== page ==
Primitive women were more likely than their male counterparts to pack up and leave the cave, eventually partnering with men from further afield, according to a new study published in Nature magazine.
By studying fossilised teeth from nearly 2 million years ago found in caves near Johannesburg, South Africa, the scientists determined that around 90% of the male hominins lived and died in the same area but half the females were from other regions.
“Females were more likely than males to disperse from their natal groups. This is similar to the dispersal pattern found in chimpanzees, bonobos and many human groups, but dissimilar from that of most gorillas and other primates,” the report said.
The researchers used an element called strontium to help determine where the long-dead owners of the teeth grew up.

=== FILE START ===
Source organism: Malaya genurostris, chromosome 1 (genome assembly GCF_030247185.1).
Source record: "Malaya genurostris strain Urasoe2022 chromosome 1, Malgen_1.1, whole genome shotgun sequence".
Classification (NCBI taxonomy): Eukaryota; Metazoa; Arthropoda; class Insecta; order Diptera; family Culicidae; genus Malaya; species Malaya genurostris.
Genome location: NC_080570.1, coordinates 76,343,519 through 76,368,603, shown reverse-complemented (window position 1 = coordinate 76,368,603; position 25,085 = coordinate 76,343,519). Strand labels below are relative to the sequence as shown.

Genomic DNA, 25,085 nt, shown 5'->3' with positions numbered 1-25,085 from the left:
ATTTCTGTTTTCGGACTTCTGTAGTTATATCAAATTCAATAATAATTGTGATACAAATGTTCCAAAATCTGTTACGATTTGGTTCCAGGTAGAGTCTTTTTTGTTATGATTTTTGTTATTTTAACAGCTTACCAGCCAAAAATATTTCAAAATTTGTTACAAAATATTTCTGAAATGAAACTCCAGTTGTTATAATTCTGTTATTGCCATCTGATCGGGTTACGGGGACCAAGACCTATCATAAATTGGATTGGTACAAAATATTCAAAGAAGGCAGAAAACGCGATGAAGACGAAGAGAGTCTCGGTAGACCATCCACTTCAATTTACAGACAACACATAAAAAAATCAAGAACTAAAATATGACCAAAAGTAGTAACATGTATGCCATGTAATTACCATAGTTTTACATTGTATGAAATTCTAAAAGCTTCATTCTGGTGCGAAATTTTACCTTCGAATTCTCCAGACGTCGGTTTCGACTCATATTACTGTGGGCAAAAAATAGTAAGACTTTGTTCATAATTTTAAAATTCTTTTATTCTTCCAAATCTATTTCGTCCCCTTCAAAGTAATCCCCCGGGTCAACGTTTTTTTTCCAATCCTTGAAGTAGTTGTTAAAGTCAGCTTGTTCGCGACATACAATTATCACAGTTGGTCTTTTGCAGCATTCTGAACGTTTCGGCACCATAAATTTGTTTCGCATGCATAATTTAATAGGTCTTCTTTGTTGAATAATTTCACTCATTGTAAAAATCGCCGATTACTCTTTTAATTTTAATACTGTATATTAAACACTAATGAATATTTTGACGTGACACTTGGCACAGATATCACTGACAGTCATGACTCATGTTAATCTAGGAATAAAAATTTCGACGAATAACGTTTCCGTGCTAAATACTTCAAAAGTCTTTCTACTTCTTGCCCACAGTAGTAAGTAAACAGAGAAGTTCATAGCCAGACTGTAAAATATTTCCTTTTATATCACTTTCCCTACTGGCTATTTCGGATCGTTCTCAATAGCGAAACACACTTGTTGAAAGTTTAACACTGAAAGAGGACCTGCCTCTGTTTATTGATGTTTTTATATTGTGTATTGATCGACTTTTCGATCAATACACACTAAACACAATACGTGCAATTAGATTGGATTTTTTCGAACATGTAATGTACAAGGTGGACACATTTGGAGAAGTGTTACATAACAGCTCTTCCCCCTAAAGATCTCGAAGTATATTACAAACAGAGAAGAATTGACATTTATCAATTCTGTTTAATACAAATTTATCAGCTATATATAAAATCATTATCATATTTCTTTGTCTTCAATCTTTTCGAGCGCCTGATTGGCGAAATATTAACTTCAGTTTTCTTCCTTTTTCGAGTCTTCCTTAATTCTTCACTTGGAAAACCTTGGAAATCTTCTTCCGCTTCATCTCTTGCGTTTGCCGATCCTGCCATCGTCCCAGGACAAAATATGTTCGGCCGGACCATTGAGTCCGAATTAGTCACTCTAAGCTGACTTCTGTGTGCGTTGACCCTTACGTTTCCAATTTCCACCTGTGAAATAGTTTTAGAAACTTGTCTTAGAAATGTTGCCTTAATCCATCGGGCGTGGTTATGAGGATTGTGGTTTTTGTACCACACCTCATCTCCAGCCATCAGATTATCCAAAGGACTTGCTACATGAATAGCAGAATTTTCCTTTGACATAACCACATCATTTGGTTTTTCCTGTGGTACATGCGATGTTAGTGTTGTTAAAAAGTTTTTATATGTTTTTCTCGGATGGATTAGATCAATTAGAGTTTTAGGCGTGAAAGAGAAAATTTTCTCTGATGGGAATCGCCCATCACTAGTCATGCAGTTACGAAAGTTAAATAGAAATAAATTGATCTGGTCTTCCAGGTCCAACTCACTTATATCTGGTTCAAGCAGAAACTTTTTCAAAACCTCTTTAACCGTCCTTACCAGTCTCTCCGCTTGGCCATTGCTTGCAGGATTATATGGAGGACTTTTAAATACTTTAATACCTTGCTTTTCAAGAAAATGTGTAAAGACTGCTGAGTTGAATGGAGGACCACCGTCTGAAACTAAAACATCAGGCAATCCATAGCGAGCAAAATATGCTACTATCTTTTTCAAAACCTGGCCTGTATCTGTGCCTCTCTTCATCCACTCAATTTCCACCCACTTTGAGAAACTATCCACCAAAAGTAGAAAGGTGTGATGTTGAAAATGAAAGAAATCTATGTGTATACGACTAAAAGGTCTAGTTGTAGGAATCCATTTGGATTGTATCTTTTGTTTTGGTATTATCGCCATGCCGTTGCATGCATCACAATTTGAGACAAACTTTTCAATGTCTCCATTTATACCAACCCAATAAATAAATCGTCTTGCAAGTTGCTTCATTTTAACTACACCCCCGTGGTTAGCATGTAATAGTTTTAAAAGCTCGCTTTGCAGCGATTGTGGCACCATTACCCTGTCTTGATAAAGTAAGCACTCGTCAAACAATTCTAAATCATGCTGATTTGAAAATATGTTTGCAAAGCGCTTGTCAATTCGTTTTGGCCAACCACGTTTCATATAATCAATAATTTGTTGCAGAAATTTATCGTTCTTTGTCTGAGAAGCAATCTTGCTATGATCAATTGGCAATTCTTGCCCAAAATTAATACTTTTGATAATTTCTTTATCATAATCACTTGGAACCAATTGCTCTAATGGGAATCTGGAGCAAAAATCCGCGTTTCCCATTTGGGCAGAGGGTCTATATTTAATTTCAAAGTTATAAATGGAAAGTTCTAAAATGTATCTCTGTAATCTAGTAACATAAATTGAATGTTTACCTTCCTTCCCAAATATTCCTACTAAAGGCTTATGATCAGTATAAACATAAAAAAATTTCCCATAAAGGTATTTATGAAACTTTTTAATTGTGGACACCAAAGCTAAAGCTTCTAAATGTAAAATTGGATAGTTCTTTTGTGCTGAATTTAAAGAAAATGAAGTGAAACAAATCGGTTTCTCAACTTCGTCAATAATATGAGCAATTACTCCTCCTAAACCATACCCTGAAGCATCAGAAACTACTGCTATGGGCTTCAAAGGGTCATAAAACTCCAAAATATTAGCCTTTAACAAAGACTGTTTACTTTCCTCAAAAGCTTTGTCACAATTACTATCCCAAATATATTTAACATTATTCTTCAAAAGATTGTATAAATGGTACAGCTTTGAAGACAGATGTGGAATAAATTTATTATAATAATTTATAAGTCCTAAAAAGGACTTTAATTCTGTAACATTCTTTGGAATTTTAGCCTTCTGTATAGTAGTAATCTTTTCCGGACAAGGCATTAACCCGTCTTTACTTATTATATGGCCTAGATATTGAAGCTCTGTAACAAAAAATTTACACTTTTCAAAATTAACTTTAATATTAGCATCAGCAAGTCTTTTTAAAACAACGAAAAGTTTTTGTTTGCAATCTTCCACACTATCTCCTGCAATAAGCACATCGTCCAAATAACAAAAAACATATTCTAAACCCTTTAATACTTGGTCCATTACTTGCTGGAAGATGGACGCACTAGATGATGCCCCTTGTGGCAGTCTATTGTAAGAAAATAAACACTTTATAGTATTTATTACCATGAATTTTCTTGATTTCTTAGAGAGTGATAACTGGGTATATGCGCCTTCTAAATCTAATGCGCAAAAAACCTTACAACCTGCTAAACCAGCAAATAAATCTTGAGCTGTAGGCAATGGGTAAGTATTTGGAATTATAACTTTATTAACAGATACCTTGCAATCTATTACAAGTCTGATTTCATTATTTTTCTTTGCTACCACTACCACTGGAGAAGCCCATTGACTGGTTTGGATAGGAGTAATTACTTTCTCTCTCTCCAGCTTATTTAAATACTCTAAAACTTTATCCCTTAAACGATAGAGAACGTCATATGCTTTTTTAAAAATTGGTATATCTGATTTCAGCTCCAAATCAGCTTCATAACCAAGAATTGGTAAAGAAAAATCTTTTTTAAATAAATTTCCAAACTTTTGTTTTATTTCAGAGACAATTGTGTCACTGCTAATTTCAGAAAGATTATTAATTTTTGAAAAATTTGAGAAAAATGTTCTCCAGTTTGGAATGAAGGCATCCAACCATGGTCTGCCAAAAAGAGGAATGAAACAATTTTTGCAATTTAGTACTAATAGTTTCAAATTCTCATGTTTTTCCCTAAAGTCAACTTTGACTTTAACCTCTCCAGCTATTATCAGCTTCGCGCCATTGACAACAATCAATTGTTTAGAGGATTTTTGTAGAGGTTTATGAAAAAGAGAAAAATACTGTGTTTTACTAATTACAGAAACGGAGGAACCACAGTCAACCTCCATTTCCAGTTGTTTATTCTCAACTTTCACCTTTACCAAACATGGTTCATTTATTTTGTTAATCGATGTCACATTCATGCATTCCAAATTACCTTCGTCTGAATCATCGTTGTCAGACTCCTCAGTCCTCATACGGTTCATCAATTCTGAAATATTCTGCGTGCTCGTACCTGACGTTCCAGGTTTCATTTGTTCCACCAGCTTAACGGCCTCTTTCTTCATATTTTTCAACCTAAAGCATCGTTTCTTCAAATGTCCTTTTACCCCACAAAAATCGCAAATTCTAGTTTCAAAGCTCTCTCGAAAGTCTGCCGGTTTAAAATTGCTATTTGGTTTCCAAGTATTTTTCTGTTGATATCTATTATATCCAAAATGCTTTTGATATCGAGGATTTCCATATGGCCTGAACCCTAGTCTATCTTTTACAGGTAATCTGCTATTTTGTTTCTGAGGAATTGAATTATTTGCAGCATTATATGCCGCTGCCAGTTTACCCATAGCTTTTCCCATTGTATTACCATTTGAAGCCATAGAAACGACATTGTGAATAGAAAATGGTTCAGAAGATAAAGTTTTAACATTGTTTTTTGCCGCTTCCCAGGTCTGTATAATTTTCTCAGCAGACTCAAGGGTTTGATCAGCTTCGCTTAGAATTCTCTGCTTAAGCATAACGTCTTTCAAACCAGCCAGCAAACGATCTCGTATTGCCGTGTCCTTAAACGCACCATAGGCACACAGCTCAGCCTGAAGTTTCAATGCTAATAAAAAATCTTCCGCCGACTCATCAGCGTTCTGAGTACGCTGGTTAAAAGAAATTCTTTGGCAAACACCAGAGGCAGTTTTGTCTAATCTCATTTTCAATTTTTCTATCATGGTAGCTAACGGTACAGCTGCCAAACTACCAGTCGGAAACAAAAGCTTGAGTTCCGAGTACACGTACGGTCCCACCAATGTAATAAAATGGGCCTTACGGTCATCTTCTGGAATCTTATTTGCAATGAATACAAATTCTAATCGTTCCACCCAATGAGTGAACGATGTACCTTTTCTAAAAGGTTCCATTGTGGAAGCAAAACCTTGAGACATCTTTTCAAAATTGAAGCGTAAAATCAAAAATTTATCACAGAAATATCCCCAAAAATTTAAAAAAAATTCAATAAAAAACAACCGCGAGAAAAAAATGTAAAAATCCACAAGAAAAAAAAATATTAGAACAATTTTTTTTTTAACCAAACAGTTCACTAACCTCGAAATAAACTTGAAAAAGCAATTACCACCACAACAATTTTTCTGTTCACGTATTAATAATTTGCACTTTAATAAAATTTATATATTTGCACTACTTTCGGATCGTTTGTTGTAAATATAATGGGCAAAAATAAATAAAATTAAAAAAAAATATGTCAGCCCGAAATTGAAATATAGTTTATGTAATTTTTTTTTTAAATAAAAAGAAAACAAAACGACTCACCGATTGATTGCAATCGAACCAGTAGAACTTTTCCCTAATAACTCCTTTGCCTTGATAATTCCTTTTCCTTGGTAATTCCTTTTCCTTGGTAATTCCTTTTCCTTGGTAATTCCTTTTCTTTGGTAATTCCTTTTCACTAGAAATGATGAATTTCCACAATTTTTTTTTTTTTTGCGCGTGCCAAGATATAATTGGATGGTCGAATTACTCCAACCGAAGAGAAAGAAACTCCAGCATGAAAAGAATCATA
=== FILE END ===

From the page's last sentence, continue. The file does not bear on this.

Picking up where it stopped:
The women may have left their home turf to avoid in-breeding or as part of a social system to preserve good relations between males, the researchers said.
Professor Rick Shine, an evolutionary biologist and zoologist from the University of Sydney said the results were interesting.
“The issue of which sex disperses and which one stays at home has attracted a vast body of research. There are broad patterns - in most mammals it’s the boys that leave whereas in most birds, it’s the girls - but with a lot of variation among species even within closely related groups,” he said.
“Indeed, our recent work with sea snakes has shown that even within the same species in the same area, we see male-biased dispersal in some populations and female-biased dispersal in others.”
“So even though the early hominids in this study show a pattern of the girls leaving home to find boyfriends, it wouldn’t shock me to discover that in the valley next door, the reverse situation occurred,” he said.